To promote the children’s book winners of the 2011 Christopher Awards, I was looking for mommy bloggers who cover books on an electronic database. Of 570 mothers who post about issues relating to children, families and parenting, there were 14 identified with books. This analysis is unscientific. It could mean that bloggers didn’t check off “books” or respond in any way to the list collector’s query for details. Still, there were generous numbers of bloggers associated with new products, arts and crafts and other suitable subjects.

Nevertheless, my mind jumped to two articles I read last week: Caleb Crain’s New York Times book review, “Lost in the Meritocracy,” about Professor X’s “In the Basement of the Ivory Tower” and Daniel B. Smith’s New York Magazine article, “The University Has No Clothes.”

Before I continue, I remind you that I am a volunteer director of a mentoring program for graduate students, for years have been a mentor to college and grad students and as a foundation board member I direct development for programs and scholarships for college and grad students in the communications  industry. 

Back to the articles. Crain wrote that report-card-2Professor X makes a range of points but a salient one was “What grade does one give a college student who progresses from a 6th-to a 10th-grade level?” Crain notes: “Professor X can be caustic about the euphemism and somewhat willed optimism that sometimes befog discussion of how to teach unprepared students. To relieve his and his students’ unhappiness, he proposes that employers stop demanding unnecessary degrees: a laudable suggestion, unlikely to be realized until the degree glut has dried up.”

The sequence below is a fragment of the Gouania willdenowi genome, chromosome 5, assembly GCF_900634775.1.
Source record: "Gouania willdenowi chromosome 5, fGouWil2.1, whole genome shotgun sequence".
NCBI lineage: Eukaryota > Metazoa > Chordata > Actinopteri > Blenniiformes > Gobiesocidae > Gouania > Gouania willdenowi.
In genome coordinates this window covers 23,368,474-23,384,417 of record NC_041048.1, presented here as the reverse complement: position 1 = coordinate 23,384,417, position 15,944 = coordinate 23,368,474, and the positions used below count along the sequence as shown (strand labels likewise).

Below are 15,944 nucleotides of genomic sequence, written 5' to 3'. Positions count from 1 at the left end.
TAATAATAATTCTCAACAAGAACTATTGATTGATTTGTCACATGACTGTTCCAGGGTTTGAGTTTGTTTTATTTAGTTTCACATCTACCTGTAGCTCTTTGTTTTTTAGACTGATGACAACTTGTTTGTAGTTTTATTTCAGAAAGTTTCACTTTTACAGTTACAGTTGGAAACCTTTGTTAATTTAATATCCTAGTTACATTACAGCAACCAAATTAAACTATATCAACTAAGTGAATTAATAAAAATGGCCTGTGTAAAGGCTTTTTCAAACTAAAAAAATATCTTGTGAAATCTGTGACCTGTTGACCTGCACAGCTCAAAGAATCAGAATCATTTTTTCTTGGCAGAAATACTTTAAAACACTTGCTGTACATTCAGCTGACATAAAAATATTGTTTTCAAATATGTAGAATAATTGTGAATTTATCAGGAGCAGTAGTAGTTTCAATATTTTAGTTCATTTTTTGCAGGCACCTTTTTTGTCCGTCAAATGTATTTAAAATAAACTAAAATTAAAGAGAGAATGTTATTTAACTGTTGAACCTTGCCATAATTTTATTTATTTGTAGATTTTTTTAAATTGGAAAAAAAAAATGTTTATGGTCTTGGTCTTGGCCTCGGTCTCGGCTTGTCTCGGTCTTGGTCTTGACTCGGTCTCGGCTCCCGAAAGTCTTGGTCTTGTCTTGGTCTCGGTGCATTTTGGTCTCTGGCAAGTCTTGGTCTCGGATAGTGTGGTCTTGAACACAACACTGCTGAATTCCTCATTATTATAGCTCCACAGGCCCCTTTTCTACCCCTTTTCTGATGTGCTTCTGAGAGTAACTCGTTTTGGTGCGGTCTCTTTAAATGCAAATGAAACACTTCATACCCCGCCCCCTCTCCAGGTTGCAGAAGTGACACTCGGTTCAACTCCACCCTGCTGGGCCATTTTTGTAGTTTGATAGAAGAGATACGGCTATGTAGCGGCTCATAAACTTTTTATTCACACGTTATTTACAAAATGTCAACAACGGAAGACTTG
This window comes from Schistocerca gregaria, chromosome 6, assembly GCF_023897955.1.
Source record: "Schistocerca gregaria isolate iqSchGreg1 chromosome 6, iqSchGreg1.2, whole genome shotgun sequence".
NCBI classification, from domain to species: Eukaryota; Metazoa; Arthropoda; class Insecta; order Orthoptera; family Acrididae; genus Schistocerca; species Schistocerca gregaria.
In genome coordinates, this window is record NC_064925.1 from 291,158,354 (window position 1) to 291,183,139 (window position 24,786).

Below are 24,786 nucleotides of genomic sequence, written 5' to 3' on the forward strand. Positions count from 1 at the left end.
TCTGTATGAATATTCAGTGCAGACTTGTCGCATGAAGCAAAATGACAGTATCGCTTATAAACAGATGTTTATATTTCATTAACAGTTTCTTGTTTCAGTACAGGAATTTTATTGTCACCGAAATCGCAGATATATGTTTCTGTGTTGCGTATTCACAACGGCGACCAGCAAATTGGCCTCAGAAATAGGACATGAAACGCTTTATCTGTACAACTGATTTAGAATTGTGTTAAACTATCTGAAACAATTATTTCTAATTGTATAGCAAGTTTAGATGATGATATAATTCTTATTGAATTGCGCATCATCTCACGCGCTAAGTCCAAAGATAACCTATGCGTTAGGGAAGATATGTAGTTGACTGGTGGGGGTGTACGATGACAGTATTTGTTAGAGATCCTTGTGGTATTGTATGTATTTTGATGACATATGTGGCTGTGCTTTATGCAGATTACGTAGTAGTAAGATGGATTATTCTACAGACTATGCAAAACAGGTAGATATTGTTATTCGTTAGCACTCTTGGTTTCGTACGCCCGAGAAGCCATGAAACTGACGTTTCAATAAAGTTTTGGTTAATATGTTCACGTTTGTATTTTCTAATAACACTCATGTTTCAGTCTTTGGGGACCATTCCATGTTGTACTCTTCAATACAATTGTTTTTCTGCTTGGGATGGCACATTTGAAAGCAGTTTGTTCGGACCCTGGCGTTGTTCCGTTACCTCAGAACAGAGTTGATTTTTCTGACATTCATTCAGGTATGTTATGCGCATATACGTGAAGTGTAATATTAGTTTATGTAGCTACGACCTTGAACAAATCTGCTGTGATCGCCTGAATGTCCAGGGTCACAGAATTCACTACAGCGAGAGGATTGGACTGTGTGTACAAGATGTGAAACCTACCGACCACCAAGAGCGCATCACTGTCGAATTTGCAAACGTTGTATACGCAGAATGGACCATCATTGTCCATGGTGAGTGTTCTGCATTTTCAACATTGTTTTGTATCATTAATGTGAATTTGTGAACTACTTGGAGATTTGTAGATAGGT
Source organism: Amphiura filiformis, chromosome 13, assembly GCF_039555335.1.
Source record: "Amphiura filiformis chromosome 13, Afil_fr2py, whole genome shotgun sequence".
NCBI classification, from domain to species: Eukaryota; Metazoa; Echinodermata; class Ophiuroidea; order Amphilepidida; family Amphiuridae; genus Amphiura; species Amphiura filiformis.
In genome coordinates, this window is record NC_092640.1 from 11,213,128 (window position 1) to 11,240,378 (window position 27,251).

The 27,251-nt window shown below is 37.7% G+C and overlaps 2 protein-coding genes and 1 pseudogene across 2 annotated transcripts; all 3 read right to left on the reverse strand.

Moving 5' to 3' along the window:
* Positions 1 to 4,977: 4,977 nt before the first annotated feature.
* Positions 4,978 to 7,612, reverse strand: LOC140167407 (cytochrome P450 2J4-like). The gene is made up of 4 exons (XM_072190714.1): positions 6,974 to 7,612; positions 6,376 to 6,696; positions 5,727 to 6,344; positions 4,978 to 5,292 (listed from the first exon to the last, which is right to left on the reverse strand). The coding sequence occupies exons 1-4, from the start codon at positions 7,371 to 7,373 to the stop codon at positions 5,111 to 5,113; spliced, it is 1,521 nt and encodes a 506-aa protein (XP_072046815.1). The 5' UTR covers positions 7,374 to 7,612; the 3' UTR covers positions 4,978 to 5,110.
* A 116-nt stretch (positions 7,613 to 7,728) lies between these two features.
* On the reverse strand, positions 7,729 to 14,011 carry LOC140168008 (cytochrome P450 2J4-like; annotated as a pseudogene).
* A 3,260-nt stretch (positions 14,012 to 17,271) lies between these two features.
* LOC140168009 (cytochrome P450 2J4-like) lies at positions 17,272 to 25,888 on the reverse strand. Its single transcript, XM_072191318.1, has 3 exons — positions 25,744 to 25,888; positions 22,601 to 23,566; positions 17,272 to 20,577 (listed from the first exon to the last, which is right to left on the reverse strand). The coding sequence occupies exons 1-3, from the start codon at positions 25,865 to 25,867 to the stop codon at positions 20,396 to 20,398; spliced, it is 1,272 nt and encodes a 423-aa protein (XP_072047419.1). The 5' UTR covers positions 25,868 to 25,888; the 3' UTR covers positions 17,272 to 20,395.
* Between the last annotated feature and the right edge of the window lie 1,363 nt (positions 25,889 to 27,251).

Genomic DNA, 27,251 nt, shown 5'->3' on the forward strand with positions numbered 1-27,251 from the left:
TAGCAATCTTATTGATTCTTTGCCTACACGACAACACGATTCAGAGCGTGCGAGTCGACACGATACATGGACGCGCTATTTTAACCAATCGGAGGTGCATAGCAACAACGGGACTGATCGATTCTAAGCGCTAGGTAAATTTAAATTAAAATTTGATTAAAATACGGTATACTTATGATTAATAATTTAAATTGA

And then there’s the cost. Wrote Crain: “In 1940, there were 1.5 million college students in America; in 2006, there were 20.5 million. In X’s opinion, a glut of degrees has led to a spurious inflation of the credentials required for many jobs. Tuitions are rising, and two-thirds of college graduates now leave school with debt, owing on average about $24,000. A four-year degree is said to increase wages about $450,000 over the course of a lifetime, but X doubts the real value of degrees further down on the hierarchy of prestige.”